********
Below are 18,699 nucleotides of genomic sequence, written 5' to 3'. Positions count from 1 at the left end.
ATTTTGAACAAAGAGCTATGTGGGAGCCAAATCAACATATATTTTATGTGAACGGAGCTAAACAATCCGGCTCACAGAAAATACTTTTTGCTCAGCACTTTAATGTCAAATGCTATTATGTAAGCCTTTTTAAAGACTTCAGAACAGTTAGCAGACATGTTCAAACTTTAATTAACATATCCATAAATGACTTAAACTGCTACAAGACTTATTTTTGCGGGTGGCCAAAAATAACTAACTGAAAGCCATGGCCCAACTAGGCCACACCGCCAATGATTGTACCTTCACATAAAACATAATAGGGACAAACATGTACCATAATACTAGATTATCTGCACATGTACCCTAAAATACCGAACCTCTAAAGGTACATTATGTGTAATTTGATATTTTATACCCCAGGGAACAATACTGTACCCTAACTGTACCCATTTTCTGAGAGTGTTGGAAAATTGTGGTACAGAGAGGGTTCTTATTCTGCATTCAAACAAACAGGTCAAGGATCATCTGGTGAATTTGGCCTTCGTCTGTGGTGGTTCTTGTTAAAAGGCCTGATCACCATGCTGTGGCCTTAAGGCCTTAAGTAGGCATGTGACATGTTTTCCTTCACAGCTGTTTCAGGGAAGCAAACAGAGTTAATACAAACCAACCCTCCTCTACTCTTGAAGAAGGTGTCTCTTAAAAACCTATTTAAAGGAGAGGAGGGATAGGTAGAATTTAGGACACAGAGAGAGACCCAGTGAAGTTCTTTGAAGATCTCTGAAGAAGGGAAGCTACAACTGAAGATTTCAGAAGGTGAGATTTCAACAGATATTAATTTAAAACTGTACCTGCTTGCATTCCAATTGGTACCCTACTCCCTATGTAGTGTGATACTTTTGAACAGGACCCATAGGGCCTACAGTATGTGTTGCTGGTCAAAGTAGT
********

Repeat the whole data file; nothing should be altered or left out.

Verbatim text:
Below are 18,699 nucleotides of genomic sequence, written 5' to 3'. Positions count from 1 at the left end.
ATTTTGAACAAAGAGCTATGTGGGAGCCAAATCAACATATATTTTATGTGAACGGAGCTAAACAATCCGGCTCACAGAAAATACTTTTTGCTCAGCACTTTAATGTCAAATGCTATTATGTAAGCCTTTTTAAAGACTTCAGAACAGTTAGCAGACATGTTCAAACTTTAATTAACATATCCATAAATGACTTAAACTGCTACAAGACTTATTTTTGCGGGTGGCCAAAAATAACTAACTGAAAGCCATGGCCCAACTAGGCCACACCGCCAATGATTGTACCTTCACATAAAACATAATAGGGACAAACATGTACCATAATACTAGATTATCTGCACATGTACCCTAAAATACCGAACCTCTAAAGGTACATTATGTGTAATTTGATATTTTATACCCCAGGGAACAATACTGTACCCTAACTGTACCCATTTTCTGAGAGTGTTGGAAAATTGTGGTACAGAGAGGGTTCTTATTCTGCATTCAAACAAACAGGTCAAGGATCATCTGGTGAATTTGGCCTTCGTCTGTGGTGGTTCTTGTTAAAAGGCCTGATCACCATGCTGTGGCCTTAAGGCCTTAAGTAGGCATGTGACATGTTTTCCTTCACAGCTGTTTCAGGGAAGCAAACAGAGTTAATACAAACCAACCCTCCTCTACTCTTGAAGAAGGTGTCTCTTAAAAACCTATTTAAAGGAGAGGAGGGATAGGTAGAATTTAGGACACAGAGAGAGACCCAGTGAAGTTCTTTGAAGATCTCTGAAGAAGGGAAGCTACAACTGAAGATTTCAGAAGGTGAGATTTCAACAGATATTAATTTAAAACTGTACCTGCTTGCATTCCAATTGGTACCCTACTCCCTATGTAGTGTGATACTTTTGAACAGGACCCATAGGGCCTACAGTATGTGTTGCTGGTCAAAGTAGT